This feature also works in Rekordbox DJ, so if you’re mixing on the platform, it’s a great way to find older tracks in your collection on the fly – no need to make a new playlist.
Dive Into Kado’s Advanced Filters
Ever used Kado, the crate digging companion tool for DJs? It’s a great utility (read our review here), and the default behavior is that it exposes you to new tracks based on one that you’re currently enjoying.
However, if you dive into the Advanced Options of any results page, there’s a way to show only results of music that Kado knows you already have in your collection. This is useful because you still have the intelligence of Kado’s algorithm (basing results on what real DJs played before or after your original track), but within your own library.
Practice Using Key or BPM To Browse Tracks
This is a tip that I use almost every time I find myself getting bored with DJing. What I usually find is that I’m not really bored with the process of DJing, but I am uninspired by the music that I have played too often. To knock myself out of this, I’ll start by playing a song that I’m into – but then browsing my entire library sorted by a compatible BPM or Key to choose the next track.
This apparently is pretty common – DJTT reader Paul shared his process:
So when I’m practising at home I will always search for my next track by melodic key. If I’m putting together a playlist for a gig then I tend to already know what I’m taking from my recent tracks, so – when I’m just jamming – searching my entire library by key points me towards tracks that would otherwise have been forgotten.[…] when something old sounds good blended with something new, I can then add these into my gig playlists.”
On CDJs, you can just choose BPM and Genre from your browse screen – but if you’re using DJ software like Serato DJ or Traktor, you’ll need to sort your entire library by those parameters. This freeform style of track selection is really fun, and a great way to find inspiration for future sets.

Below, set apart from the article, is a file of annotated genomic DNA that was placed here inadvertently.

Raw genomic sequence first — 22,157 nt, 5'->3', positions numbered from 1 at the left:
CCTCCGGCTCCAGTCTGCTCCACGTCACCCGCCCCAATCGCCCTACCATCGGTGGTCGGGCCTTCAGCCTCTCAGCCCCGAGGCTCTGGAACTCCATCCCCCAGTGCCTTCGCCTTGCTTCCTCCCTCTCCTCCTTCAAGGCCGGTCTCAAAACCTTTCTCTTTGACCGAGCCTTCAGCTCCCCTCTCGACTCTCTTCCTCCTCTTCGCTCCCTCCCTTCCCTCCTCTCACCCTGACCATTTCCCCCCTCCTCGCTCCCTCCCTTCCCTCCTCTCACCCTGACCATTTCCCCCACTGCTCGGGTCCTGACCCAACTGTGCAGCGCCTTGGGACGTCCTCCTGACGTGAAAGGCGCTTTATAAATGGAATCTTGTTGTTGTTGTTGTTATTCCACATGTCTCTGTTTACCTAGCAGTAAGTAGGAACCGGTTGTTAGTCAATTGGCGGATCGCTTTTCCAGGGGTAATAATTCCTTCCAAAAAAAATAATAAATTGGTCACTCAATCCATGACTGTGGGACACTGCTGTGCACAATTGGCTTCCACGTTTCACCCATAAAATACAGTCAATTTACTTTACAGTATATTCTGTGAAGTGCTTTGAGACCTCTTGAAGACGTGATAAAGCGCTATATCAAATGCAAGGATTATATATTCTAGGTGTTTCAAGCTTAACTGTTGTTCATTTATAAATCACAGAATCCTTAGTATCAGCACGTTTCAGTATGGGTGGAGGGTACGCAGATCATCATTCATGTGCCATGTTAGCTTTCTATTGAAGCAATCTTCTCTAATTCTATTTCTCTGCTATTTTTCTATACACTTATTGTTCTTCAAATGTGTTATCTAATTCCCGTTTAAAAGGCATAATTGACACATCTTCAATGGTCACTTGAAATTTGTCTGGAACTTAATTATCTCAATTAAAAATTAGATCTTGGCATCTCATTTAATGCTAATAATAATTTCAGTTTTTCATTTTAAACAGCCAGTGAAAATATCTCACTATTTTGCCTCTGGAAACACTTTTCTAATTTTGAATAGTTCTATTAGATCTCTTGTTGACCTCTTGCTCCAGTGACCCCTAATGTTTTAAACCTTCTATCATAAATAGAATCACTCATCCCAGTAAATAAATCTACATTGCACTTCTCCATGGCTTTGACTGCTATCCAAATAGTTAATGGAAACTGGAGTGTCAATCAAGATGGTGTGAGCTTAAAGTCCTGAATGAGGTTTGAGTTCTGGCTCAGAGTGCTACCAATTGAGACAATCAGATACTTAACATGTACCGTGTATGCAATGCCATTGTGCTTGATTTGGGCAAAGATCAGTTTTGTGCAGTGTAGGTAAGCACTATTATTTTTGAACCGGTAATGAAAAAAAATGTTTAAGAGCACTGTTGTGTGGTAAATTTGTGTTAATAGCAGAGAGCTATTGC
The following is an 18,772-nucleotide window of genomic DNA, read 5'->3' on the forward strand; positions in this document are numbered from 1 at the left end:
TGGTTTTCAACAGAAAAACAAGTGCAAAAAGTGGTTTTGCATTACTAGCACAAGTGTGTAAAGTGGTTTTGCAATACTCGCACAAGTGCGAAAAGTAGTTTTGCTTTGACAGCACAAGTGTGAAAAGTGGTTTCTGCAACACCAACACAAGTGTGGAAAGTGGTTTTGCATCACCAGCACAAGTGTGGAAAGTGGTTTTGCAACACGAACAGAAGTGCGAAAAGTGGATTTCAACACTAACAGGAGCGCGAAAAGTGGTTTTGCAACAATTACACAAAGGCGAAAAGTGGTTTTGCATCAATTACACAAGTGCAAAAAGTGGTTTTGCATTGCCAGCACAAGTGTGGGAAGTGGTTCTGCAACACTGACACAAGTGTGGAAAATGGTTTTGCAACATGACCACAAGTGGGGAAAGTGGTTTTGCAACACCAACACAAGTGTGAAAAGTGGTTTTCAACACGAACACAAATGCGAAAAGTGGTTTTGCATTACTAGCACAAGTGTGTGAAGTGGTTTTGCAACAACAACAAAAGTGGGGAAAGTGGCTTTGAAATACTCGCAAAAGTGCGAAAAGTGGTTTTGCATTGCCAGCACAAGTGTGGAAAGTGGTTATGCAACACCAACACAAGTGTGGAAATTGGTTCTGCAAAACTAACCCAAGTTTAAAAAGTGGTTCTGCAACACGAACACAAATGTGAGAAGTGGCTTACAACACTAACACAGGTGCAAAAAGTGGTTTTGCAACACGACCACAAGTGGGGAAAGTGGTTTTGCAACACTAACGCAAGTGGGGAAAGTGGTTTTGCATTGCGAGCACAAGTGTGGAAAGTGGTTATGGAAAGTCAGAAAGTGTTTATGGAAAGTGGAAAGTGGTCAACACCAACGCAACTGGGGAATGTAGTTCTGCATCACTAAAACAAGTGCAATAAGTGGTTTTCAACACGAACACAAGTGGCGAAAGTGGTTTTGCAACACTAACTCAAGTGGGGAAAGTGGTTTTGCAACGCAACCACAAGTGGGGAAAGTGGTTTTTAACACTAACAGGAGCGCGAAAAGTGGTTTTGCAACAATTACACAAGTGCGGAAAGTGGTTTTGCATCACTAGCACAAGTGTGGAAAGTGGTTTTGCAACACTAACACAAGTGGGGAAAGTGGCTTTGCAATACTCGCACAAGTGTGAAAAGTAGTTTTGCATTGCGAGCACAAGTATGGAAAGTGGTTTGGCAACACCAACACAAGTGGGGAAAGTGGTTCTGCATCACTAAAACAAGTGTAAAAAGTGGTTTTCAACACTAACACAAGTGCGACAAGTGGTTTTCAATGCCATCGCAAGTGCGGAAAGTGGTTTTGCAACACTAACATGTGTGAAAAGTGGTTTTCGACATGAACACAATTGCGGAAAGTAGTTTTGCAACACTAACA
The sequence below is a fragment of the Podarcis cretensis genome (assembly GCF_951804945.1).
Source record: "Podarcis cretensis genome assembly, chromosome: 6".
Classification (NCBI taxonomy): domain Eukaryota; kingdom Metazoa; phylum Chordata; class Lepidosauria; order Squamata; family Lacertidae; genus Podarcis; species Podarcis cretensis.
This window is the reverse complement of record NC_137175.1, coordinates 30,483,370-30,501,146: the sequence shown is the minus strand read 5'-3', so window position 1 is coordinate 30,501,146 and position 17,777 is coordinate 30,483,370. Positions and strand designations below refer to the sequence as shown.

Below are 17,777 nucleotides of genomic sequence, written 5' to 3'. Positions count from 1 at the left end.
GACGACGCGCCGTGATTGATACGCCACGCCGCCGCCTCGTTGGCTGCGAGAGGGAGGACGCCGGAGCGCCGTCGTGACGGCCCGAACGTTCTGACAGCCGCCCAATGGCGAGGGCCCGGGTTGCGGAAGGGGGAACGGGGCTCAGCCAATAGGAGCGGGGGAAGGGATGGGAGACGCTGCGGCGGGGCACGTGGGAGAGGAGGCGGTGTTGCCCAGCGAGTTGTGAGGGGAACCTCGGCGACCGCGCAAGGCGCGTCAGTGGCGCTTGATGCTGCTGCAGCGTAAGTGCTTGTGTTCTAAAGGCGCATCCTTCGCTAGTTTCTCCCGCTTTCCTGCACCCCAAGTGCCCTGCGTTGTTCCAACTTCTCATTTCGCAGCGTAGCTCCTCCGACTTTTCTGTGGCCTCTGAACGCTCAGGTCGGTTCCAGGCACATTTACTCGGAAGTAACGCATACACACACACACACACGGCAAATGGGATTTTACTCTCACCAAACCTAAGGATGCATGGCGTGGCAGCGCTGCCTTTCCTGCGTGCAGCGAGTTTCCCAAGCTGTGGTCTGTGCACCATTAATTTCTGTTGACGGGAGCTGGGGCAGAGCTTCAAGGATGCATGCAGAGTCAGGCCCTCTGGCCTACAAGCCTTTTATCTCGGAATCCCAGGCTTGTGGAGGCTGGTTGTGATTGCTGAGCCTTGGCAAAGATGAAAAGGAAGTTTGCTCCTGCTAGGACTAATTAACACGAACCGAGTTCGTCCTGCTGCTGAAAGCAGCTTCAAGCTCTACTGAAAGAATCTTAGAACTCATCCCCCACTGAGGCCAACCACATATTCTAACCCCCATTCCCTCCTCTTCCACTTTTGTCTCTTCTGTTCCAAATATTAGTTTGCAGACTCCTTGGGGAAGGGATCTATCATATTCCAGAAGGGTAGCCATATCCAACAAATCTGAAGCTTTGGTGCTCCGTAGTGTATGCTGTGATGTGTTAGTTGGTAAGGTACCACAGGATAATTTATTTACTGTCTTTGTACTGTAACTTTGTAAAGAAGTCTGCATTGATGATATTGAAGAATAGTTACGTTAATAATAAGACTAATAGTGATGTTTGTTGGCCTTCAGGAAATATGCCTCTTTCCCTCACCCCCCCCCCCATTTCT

More Ideas From DJTT Newsletter Readers
If you’re not already subscribed to the no-nonsense DJTT newsletter, here’s another reason to. In addition to getting the best of the blog, occasional discounts and give aways, we also ask readers to share their advice for articles like these. Here’s a few of our favorites:
“Refinding great tracks that haven’t been played in a while requires me doing bedroom sessions with old playlists. The reason I say bedroom is because [it’s a good] time for experimenting. Even it you find the right track, it may not mix well to what you’re presently playing – so test it out in the bedroom, then make a new playlist” – Brad
“I like to just set up at home on a day off and play through crates that I haven’t played in a while. I don’t have to worry about a crowd so it lets me be more creative.” – DJ Ezoh
“Rediscover tracks? That is easy! YouTube is the answer! Just search for any old track from a certain era and boom! YT will deliver a load of related tracks that you forgot about.” – Peter
“I rediscover tracks from old school radio stations. Every now and then they’ll play a join that used to pop in the club for me back in the day. If it still hits me in a certain way and I can hear a blend with a current track I’ll add it to the set and try it at my next gig.” – J. Lone